Collaboration to develop the world’s first prophylactic gonorrhoea vaccine

Therapyx and Intravacc will jointly develop NGoXIM, a microsphere vaccine which is designed to stimulate adaptive immunity against gonorrhoea.

Neisseria gonorrhoeae bacteria - a pair of orange blobs covered in filament-like extracellular projections

Therapyx has partnered with Intravacc to further develop and optimise the world’s first prophylactic gonorrhoea vaccine, NGoXIM. The work will be funded by a $2.8 million Phase IIb grant.

NGoXIM is a microsphere vaccine with encapsulated interleukin-12 (IL-12) and outer bacterial membrane vesicles from Neisseria gonorrhoeae, the bacteria which causes gonorrhoea. It is based on Intravacc’s outer membrane vesicles (OMVs) platform. OMVs are spherical particles which have intrinsic adjuvant properties and can be rigged with immunogenic peptides and/or proteins that stimulate effective adaptive immunity. The vaccine therefore consists of a combination of adjuvant and antigen, specifically designed for mucosal immunisation.

In non-human primates, vaccination with NGoXIM has been shown to induce potent and persistent antibacterial activity. As part of the collaboration, the parties will focus on enhancing and optimising the specific adaptive immune response in non-human primates as a prelude to testing in humans. The companies hope this will lead to a vaccine that provides lasting protection against infection with the N. gonorrhoeae bacteria.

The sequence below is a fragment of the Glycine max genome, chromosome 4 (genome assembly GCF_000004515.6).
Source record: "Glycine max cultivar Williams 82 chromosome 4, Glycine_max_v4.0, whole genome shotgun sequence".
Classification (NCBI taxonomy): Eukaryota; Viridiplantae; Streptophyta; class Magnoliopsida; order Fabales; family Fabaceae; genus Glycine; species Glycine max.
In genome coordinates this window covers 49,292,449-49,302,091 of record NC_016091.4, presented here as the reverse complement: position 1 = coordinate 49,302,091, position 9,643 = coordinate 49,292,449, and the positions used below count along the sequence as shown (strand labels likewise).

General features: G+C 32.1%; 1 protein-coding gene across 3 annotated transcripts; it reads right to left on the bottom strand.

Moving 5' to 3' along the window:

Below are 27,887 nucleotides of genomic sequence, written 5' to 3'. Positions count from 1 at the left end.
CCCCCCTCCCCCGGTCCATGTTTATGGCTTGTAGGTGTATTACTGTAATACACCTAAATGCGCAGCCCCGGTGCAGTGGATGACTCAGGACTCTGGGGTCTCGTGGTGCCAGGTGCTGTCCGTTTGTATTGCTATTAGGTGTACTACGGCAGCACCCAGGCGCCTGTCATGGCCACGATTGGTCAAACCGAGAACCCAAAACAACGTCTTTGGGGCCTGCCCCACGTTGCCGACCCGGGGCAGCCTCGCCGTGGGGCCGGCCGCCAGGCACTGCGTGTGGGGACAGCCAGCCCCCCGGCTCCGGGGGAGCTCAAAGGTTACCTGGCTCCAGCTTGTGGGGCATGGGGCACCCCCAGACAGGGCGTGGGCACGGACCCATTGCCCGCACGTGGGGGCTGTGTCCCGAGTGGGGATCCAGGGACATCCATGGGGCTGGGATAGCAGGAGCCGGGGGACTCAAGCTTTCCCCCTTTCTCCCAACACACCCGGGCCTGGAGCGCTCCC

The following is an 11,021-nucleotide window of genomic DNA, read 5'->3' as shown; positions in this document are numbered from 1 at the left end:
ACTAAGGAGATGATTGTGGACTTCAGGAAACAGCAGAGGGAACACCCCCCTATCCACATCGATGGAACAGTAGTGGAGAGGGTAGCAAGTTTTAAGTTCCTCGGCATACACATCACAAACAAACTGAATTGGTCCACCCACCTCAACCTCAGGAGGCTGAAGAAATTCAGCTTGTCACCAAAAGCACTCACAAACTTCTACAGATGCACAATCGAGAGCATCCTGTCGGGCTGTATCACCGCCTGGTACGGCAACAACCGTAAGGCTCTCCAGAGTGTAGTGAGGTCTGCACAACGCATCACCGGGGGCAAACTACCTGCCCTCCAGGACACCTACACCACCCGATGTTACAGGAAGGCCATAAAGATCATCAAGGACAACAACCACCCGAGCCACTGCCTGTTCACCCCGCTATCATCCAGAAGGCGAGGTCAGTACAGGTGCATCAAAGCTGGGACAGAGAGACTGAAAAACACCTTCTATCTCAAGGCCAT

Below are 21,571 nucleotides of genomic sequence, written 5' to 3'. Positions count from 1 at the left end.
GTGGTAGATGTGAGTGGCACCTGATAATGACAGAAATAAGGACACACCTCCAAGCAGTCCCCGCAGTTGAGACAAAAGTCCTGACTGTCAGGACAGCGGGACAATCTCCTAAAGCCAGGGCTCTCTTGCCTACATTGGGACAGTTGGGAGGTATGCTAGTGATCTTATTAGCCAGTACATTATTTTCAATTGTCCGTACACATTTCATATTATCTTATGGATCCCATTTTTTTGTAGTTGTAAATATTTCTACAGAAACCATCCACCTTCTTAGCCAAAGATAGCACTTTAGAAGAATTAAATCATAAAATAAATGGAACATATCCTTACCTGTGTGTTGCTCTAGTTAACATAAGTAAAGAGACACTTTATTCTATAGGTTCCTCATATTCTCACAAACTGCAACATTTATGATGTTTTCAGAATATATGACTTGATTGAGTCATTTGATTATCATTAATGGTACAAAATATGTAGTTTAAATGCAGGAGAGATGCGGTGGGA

About gonorrhoea

Gonorrhoea is a sexually transmitted disease (STD) caused by a gram-negative aerobic bacterium called Neisseria gonorrhoeae. It is the second most common bacterial infectious disease in the US, with a reported incidence of more than 300,000 cases per year; however, this is thought that this figure is less than half the true incidence, due to under-reporting and asymptomatic cases. There is currently no effective gonorrhoea vaccine available and the disease is known to be contracted repeatedly without protective immunity developing as a result of previous infection. In addition, antibiotic resistance is increasingly common for this bacterium: the US Center for Disease Control and Prevention (CDC) has listed antibiotic resistant N. gonorrhoeae as one of the top three pathogens that “pose an immediate threat to public health that must be urgently and aggressively addressed”.

Dr Jan Groen, Intravacc’s Chief Executive Officer, commented: “We are proud to partner with Therapyx in the further optimisation and development of the world’s first gonorrhoea vaccine. Vaccination with the candidate vaccine inducing a potent and lasting antibacterial activity in primates, not only shows the proof-of-principle for NGoXIM, but also the potency of the mucosal vaccine platform in general. This rapidly adaptable platform for the engineering and development of mucosal vaccines has enormous potential for challenging respiratory viral infections, including influenza and COVID-19, among others. With our unique infrastructure and pilot plant for the optimization of vaccines, vaccine processes and vaccine technologies, we can contribute to accelerated further development of this promising vaccine, for which there is a great worldwide medical need.”